Think about how Sunday’s murder in Westport looks to the visitors who came into town for the eclipse. (Aug. 22, 1A, “Party ends in fatal gunshots, desperation”) It’s shameful, extremely disturbing and sad.
On Sunday night, we considered dining at Californos before a concert downtown but changed our minds. I am grateful I was not there at that time.
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Bowing to vandals
Over the weekend, the United Daughters of the Confederacy statue was prepared for removal from 55th and Ward Parkway amid growing public outcry that culminated in vandalism.
I am in favor of removing all Confederate statues from public display and believe the parks department’s statement was not strong enough. These need to come down not so they can be “safely stored,” but because of the racist cause they stand for. But giving vandals what they want — in this case, removal of the statue — sets bad precedent.
Kansas City leadership needs to fully reconcile all of the city’s racist symbols — from the 55th and Ward Parkway statue to the J.C. Nichols Fountain to the memorial for Confederate dead in Forest Hills Cemetery — and not simply kneejerk react to what is going on broadly in the country.
Removing a now-reviled statue that was vandalized but refusing to address the other symbols in the city is shortsighted, dishonest and poor leadership.
Leaders across the area would be wise to deal with all of these controversial statues in a proactive way to show they are serious about meaningful change in Kansas City.
Code of conduct
The Star editorial board says Missouri state Sen. Maria Chappelle-Nadal has to go. (Aug. 22, 10A, “State senator who hoped for Trump assassination must resign”)
I agree we must have a standard where threats of assassination are considered unacceptable. But The Star must hold President Donald Trump to the same standard with his too-numerous-to-count comparable and inappropriate public statements.
If she must quit, why not make the same demands for our president?
The president is responsible for lowering what is considered acceptable community standards for public statements, and Sen. Chappelle-Nadal drank the Kool-Aid.
Missouri state Sen. Maria Chappelle-Nadal made an obvious error in judgment when she wrote a vicious anti-Trump diatribe on her computer.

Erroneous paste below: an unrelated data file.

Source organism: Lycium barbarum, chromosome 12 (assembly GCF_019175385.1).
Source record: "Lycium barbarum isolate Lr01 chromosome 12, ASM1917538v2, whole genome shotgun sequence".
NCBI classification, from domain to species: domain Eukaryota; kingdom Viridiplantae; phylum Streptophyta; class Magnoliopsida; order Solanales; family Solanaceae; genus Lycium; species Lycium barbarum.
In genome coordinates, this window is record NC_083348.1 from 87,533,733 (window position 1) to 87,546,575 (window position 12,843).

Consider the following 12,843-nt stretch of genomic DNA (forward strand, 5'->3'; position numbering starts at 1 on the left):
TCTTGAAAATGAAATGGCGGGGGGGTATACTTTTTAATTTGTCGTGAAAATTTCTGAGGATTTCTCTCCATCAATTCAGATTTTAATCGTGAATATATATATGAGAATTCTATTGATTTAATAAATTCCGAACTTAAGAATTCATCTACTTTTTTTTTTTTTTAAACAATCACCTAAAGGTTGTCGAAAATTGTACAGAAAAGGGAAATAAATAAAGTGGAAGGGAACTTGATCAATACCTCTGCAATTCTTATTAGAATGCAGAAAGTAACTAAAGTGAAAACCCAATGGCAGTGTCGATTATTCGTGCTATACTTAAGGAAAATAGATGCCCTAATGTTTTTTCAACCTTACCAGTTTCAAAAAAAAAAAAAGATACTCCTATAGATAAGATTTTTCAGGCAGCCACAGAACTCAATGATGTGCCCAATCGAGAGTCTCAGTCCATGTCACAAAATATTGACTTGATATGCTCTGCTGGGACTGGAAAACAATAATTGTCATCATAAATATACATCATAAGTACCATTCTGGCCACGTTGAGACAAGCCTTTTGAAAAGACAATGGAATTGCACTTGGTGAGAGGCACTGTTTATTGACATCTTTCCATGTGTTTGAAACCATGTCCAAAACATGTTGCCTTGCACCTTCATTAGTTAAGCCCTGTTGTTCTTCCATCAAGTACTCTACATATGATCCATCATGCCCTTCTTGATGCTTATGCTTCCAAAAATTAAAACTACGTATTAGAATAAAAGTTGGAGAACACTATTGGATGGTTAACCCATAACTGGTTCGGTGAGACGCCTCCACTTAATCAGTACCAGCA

However, she is the choice of her constituents, and the Republican majority should not remove her from office.
It’s too bad that Bret Stephens’ message about right-of-center Jews who voted for Donald Trump was not trumpeted and heard a year ago. (Aug. 22, 11A, “President Jabberwock and the Jewish right”)
President Donald Trump never did pass the smell test.
And to vote for a president based on one issue — any one issue — ignores the fundamental elements of competence, integrity, judgment and moral compass.
Let’s vote on it
Letting the public vote on whether to remove Confederate monuments seems like a viable option. Isn’t that the way differences are resolved in a democracy?
Or do we just give up our rights and succumb to the most vocal and rabid group?
Here’s my suggestion: During any campaign, the only people candidates can talk about are themselves.
They cannot discuss anything about other candidates, because so much of what is said about opposing candidates is misleading, taken out of context, an exaggeration or even a lie.
Or, when the words out of a candidate’s mouth or in print are proved to be misleading, taken out of context, an exaggeration or a lie, his or her candidacy should be barred from any further advertising and promotion or the candidacy should be completely finished.
Today, candidates are so concerned with making their opponents look bad that we don’t get to know much about the candidates themselves. Tell me about you.
Dark money is a shameful scourge on our election system. I’ve always heard that money speaks, and this legal and shameful practice is nothing but a rich man’s or woman’s game.